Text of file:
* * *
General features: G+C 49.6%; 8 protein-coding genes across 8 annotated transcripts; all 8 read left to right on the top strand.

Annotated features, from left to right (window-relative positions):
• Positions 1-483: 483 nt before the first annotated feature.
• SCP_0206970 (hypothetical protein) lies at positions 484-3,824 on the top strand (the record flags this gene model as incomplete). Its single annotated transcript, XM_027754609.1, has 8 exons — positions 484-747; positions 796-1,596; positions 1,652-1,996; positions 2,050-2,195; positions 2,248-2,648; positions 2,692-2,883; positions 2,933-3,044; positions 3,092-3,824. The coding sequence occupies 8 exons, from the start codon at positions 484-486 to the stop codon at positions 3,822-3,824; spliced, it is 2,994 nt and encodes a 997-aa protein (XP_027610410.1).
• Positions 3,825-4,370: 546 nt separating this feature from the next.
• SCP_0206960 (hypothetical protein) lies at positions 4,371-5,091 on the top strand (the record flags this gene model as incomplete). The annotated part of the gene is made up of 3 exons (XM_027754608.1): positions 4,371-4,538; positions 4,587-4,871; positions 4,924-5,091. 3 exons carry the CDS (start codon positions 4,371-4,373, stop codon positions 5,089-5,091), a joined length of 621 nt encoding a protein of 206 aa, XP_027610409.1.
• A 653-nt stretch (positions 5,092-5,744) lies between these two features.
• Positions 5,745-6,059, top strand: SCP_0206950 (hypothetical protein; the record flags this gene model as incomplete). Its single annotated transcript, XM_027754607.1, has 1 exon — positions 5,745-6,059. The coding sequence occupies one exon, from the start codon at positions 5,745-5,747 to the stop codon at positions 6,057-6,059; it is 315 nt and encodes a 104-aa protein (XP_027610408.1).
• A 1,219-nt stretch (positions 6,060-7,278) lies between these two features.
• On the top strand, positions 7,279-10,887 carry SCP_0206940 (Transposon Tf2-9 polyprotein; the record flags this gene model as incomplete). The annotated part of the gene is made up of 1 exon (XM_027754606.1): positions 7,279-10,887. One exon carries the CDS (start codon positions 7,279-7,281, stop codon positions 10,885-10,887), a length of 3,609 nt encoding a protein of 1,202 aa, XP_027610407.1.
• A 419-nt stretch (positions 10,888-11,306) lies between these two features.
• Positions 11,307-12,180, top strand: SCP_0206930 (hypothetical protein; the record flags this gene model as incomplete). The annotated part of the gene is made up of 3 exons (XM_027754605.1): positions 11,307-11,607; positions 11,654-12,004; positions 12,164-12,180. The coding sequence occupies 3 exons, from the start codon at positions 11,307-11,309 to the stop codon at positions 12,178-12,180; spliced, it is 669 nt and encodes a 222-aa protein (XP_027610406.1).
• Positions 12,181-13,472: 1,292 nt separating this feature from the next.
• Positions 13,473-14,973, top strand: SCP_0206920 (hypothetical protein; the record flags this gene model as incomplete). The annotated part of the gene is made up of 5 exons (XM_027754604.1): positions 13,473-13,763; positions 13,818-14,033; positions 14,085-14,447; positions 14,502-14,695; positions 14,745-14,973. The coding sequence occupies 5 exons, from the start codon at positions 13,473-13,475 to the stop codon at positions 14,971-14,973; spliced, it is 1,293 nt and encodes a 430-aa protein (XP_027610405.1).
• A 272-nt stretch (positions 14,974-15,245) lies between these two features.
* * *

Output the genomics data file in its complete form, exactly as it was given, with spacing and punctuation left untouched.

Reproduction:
General features: G+C 49.6%; 8 protein-coding genes across 8 annotated transcripts; all 8 read left to right on the top strand.

Annotated features, from left to right (window-relative positions):
• Positions 1-483: 483 nt before the first annotated feature.
• SCP_0206970 (hypothetical protein) lies at positions 484-3,824 on the top strand (the record flags this gene model as incomplete). Its single annotated transcript, XM_027754609.1, has 8 exons — positions 484-747; positions 796-1,596; positions 1,652-1,996; positions 2,050-2,195; positions 2,248-2,648; positions 2,692-2,883; positions 2,933-3,044; positions 3,092-3,824. The coding sequence occupies 8 exons, from the start codon at positions 484-486 to the stop codon at positions 3,822-3,824; spliced, it is 2,994 nt and encodes a 997-aa protein (XP_027610410.1).
• Positions 3,825-4,370: 546 nt separating this feature from the next.
• SCP_0206960 (hypothetical protein) lies at positions 4,371-5,091 on the top strand (the record flags this gene model as incomplete). The annotated part of the gene is made up of 3 exons (XM_027754608.1): positions 4,371-4,538; positions 4,587-4,871; positions 4,924-5,091. 3 exons carry the CDS (start codon positions 4,371-4,373, stop codon positions 5,089-5,091), a joined length of 621 nt encoding a protein of 206 aa, XP_027610409.1.
• A 653-nt stretch (positions 5,092-5,744) lies between these two features.
• Positions 5,745-6,059, top strand: SCP_0206950 (hypothetical protein; the record flags this gene model as incomplete). Its single annotated transcript, XM_027754607.1, has 1 exon — positions 5,745-6,059. The coding sequence occupies one exon, from the start codon at positions 5,745-5,747 to the stop codon at positions 6,057-6,059; it is 315 nt and encodes a 104-aa protein (XP_027610408.1).
• A 1,219-nt stretch (positions 6,060-7,278) lies between these two features.
• On the top strand, positions 7,279-10,887 carry SCP_0206940 (Transposon Tf2-9 polyprotein; the record flags this gene model as incomplete). The annotated part of the gene is made up of 1 exon (XM_027754606.1): positions 7,279-10,887. One exon carries the CDS (start codon positions 7,279-7,281, stop codon positions 10,885-10,887), a length of 3,609 nt encoding a protein of 1,202 aa, XP_027610407.1.
• A 419-nt stretch (positions 10,888-11,306) lies between these two features.
• Positions 11,307-12,180, top strand: SCP_0206930 (hypothetical protein; the record flags this gene model as incomplete). The annotated part of the gene is made up of 3 exons (XM_027754605.1): positions 11,307-11,607; positions 11,654-12,004; positions 12,164-12,180. The coding sequence occupies 3 exons, from the start codon at positions 11,307-11,309 to the stop codon at positions 12,178-12,180; spliced, it is 669 nt and encodes a 222-aa protein (XP_027610406.1).
• Positions 12,181-13,472: 1,292 nt separating this feature from the next.
• Positions 13,473-14,973, top strand: SCP_0206920 (hypothetical protein; the record flags this gene model as incomplete). The annotated part of the gene is made up of 5 exons (XM_027754604.1): positions 13,473-13,763; positions 13,818-14,033; positions 14,085-14,447; positions 14,502-14,695; positions 14,745-14,973. The coding sequence occupies 5 exons, from the start codon at positions 13,473-13,475 to the stop codon at positions 14,971-14,973; spliced, it is 1,293 nt and encodes a 430-aa protein (XP_027610405.1).
• A 272-nt stretch (positions 14,974-15,245) lies between these two features.